October 24, 2000 08:18pm
Paula Jones Defends Penthouse Shots
by: William C. Mann
(WASHINGTON) -- Every woman has a right to change her mind, Paula Jones said Tuesday night, explaining why she agreed to do a nude photo layout in Penthouse magazine after saying she would ``never ... never'' pose naked for any men's magazine.
Appearing on CNN's ``Larry King Live,'' she said financial obligations as a single mother with a looming tax bill and two young sons were major considerations that led her to take the assignment with Penthouse. The magazine published the spread, titled ``Perils of Paula Jones,'' on Tuesday, in its December issue.
She was not asked, and did not volunteer, how much she was paid for the shoot.
Was posing in scanty or no attire embarrassing?
``No, not really. I am an adult woman and made the choice to do so,'' Jones said. ``I thought it was the best thing to do for me and my children. Of course the money had something to do with it.''
Jones, whose allegations of indecent advances by President Clinton (news - web sites) opened the saga that led to Clinton's impeachment, saw a videotape of Penthouse publisher Bob Guccione saying in May that negotiations were under way for her to pose, and a deal was almost cut. A second tape from a few days later showed her denial of Guccione's statement and her no-nudity vow.
``I meant it at the time, but I changed my mind,'' she said. ``Any woman, anybody in the world, has a right to change her mind, and I meant it then.''
She said the magazine shoot ``was an adventure, a once-in-a-lifetime thing. ... It was a point in time in my life that I needed to pay taxes. I'm a single mother now and need to support my two little boys. I need to send them to college.''
Jones accepted an $870,000 settlement in November 1998 from Clinton, of which she reportedly received $201,000. A few months earlier, she had gone to New York City for cosmetic surgery to her nose.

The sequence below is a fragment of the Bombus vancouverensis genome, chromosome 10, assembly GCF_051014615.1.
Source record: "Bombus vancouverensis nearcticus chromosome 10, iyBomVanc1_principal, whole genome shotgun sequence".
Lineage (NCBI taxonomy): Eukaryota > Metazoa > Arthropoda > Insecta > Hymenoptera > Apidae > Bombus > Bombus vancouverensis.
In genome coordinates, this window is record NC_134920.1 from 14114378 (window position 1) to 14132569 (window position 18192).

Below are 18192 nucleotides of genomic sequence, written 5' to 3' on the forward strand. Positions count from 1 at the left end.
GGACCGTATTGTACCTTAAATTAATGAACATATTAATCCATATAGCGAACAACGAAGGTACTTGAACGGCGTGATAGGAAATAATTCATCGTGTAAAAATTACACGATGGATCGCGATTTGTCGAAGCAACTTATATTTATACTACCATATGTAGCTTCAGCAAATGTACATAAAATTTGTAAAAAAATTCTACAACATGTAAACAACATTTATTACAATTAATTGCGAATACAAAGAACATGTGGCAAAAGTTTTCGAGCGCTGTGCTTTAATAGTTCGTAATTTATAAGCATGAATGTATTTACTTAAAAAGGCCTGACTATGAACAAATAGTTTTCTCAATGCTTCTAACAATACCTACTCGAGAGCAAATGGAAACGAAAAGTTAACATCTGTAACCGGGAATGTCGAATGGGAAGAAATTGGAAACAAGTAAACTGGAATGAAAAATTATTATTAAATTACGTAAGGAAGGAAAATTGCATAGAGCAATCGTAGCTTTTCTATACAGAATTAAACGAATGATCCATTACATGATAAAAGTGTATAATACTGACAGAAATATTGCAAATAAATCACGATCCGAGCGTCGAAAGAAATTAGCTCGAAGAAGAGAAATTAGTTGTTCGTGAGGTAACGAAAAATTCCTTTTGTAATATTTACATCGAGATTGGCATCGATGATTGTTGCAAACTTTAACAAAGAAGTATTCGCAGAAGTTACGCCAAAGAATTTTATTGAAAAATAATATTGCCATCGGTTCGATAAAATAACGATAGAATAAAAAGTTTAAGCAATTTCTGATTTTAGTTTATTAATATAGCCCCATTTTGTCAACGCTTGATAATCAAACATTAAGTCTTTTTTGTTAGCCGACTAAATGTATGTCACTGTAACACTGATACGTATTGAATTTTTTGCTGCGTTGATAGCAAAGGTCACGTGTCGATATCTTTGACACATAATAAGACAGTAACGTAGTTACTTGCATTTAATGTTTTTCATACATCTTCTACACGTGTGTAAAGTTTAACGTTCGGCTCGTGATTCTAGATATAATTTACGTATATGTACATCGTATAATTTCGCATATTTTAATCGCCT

Her eight-year marriage to Steve Jones ended last year and she moved from California to Cabot, Ark., near her mother.
A female telephone caller asked Jones whether, considering that she presented herself as a good woman who had been wounded by inappropriate advances by the president, her reputation is damaged by the photo spread.
Jones said she does not understand how ``one thing has anything to do with the other thing. I made this decision as adult woman. How can that have anything to do with something that Bill Clinton did to me, and I had no choice?''
She also attacked a characterization by a conservative commentator that she was a fraud.
``I don't see how it makes me an immoral person by doing something that will benefit my children,'' Jones said. ``I'm a single mother now. I haven't been able to do anything else. I haven't written any book like everybody else.''
While she denied that she bore ill will for Clinton, Jones implied she might take a chance to strike a blow at Clinton's vice president, Democratic president candidate Al Gore (news - web sites). She didn't say for sure that she plans to vote, but she said: ``I would vote for George Bush.''